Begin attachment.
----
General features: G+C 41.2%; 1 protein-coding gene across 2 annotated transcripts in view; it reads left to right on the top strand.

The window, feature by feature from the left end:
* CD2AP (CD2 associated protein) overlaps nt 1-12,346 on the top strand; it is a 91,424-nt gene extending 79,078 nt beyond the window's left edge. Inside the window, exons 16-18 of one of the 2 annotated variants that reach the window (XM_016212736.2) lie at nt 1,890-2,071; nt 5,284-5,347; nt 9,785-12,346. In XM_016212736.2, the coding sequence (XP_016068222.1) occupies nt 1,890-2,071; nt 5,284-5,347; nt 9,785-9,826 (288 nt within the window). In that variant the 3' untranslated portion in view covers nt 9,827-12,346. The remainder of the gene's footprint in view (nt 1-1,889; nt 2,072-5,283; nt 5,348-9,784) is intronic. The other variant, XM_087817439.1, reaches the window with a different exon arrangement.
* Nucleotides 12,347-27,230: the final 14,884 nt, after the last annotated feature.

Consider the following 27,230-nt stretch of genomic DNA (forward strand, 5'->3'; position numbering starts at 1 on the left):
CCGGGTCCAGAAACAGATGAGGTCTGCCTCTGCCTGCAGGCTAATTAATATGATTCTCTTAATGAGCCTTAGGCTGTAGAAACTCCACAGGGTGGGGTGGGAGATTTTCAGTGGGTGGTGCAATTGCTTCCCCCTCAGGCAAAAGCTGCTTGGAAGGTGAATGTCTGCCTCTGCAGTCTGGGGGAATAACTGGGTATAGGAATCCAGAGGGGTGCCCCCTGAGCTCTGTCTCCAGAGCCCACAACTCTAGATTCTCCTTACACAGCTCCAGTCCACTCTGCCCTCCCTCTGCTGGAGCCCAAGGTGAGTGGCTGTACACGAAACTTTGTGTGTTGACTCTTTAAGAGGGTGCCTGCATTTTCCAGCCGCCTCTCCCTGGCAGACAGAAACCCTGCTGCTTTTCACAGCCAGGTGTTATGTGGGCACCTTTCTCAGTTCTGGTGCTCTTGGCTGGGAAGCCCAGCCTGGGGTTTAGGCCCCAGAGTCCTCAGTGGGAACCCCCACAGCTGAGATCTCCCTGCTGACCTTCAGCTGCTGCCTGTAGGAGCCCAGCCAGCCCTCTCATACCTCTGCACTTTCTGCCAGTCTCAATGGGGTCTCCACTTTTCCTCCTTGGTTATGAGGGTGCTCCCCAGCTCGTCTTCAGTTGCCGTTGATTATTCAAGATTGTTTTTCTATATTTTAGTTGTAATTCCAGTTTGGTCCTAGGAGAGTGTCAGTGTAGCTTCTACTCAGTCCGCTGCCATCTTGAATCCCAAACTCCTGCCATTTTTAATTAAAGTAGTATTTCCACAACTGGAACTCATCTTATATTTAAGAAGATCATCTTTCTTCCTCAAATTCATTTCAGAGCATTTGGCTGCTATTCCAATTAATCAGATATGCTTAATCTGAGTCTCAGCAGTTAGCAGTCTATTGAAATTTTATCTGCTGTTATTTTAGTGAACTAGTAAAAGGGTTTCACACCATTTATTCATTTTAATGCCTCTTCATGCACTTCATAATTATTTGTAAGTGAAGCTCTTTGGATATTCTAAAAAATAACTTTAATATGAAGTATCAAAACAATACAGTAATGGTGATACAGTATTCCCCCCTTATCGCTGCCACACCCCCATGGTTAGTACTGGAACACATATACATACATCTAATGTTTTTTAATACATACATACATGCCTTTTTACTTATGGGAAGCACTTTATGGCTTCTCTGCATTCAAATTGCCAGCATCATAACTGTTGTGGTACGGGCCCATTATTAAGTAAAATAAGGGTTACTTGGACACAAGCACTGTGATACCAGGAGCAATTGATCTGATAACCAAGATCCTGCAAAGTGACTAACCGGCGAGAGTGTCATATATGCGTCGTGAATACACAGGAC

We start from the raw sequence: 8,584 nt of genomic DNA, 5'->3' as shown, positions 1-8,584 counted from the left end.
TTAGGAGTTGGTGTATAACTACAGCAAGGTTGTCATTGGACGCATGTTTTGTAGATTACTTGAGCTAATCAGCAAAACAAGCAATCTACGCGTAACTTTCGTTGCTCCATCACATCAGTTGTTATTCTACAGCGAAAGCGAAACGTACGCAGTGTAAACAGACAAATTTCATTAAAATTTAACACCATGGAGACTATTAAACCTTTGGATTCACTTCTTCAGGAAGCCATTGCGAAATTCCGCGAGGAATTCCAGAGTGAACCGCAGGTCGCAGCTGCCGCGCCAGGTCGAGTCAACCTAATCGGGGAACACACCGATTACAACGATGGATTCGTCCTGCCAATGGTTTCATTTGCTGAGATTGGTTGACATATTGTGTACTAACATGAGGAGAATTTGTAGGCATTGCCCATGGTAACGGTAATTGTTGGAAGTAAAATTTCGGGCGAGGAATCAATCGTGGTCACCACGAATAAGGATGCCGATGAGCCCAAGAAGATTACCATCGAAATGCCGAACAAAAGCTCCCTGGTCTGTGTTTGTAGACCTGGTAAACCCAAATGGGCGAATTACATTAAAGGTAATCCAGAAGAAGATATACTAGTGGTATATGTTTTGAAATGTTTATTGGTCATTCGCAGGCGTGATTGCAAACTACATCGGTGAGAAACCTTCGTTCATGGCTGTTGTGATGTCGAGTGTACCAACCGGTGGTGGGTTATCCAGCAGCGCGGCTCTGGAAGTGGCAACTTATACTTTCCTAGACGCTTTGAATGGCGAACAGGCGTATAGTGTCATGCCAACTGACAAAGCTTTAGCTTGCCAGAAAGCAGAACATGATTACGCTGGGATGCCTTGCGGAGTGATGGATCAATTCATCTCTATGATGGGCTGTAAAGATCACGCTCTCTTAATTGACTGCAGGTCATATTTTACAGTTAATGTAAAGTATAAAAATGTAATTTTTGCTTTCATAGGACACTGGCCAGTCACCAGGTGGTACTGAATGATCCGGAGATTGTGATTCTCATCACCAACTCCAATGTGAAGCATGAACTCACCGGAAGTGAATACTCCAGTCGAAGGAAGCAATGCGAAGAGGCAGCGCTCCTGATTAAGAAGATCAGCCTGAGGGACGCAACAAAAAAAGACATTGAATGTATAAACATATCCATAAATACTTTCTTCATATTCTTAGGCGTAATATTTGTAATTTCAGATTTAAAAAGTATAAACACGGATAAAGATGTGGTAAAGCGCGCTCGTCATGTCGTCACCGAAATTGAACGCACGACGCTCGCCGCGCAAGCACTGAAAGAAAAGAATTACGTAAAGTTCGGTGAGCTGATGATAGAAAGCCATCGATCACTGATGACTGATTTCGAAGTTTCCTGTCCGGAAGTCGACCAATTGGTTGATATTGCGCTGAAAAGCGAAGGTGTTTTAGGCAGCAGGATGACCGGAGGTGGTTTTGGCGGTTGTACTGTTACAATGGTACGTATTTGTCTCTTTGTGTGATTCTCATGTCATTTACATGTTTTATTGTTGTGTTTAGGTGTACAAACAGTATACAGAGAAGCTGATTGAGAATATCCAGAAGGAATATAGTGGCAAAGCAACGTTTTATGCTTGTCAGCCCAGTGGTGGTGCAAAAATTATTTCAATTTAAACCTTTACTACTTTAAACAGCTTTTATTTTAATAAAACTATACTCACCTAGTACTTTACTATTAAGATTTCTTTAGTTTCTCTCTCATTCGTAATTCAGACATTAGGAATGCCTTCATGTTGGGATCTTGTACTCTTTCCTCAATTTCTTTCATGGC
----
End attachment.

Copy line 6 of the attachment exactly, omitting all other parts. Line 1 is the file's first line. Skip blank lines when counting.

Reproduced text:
CCGGGTCCAGAAACAGATGAGGTCTGCCTCTGCCTGCAGGCTAATTAATATGATTCTCTTAATGAGCCTTAGGCTGTAGAAACTCCACAGGGTGGGGTGGGAGATTTTCAGTGGGTGGTGCAATTGCTTCCCCCTCAGGCAAAAGCTGCTTGGAAGGTGAATGTCTGCCTCTGCAGTCTGGGGGAATAACTGGGTATAGGAATCCAGAGGGGTGCCCCCTGAGCTCTGTCTCCAGAGCCCACAACTCTAGATTCTCCTTACACAGCTCCAGTCCACTCTGCCCTCCCTCTGCTGGAGCCCAAGGTGAGTGGCTGTACACGAAACTTTGTGTGTTGACTCTTTAAGAGGGTGCCTGCATTTTCCAGCCGCCTCTCCCTGGCAGACAGAAACCCTGCTGCTTTTCACAGCCAGGTGTTATGTGGGCACCTTTCTCAGTTCTGGTGCTCTTGGCTGGGAAGCCCAGCCTGGGGTTTAGGCCCCAGAGTCCTCAGTGGGAACCCCCACAGCTGAGATCTCCCTGCTGACCTTCAGCTGCTGCCTGTAGGAGCCCAGCCAGCCCTCTCATACCTCTGCACTTTCTGCCAGTCTCAATGGGGTCTCCACTTTTCCTCCTTGGTTATGAGGGTGCTCCCCAGCTCGTCTTCAGTTGCCGTTGATTATTCAAGATTGTTTTTCTATATTTTAGTTGTAATTCCAGTTTGGTCCTAGGAGAGTGTCAGTGTAGCTTCTACTCAGTCCGCTGCCATCTTGAATCCCAAACTCCTGCCATTTTTAATTAAAGTAGTATTTCCACAACTGGAACTCATCTTATATTTAAGAAGATCATCTTTCTTCCTCAAATTCATTTCAGAGCATTTGGCTGCTATTCCAATTAATCAGATATGCTTAATCTGAGTCTCAGCAGTTAGCAGTCTATTGAAATTTTATCTGCTGTTATTTTAGTGAACTAGTAAAAGGGTTTCACACCATTTATTCATTTTAATGCCTCTTCATGCACTTCATAATTATTTGTAAGTGAAGCTCTTTGGATATTCTAAAAAATAACTTTAATATGAAGTATCAAAACAATACAGTAATGGTGATACAGTATTCCCCCCTTATCGCTGCCACACCCCCATGGTTAGTACTGGAACACATATACATACATCTAATGTTTTTTAATACATACATACATGCCTTTTTACTTATGGGAAGCACTTTATGGCTTCTCTGCATTCAAATTGCCAGCATCATAACTGTTGTGGTACGGGCCCATTATTAAGTAAAATAAGGGTTACTTGGACACAAGCACTGTGATACCAGGAGCAATTGATCTGATAACCAAGATCCTGCAAAGTGACTAACCGGCGAGAGTGTCATATATGCGTCGTGAATACACAGGAC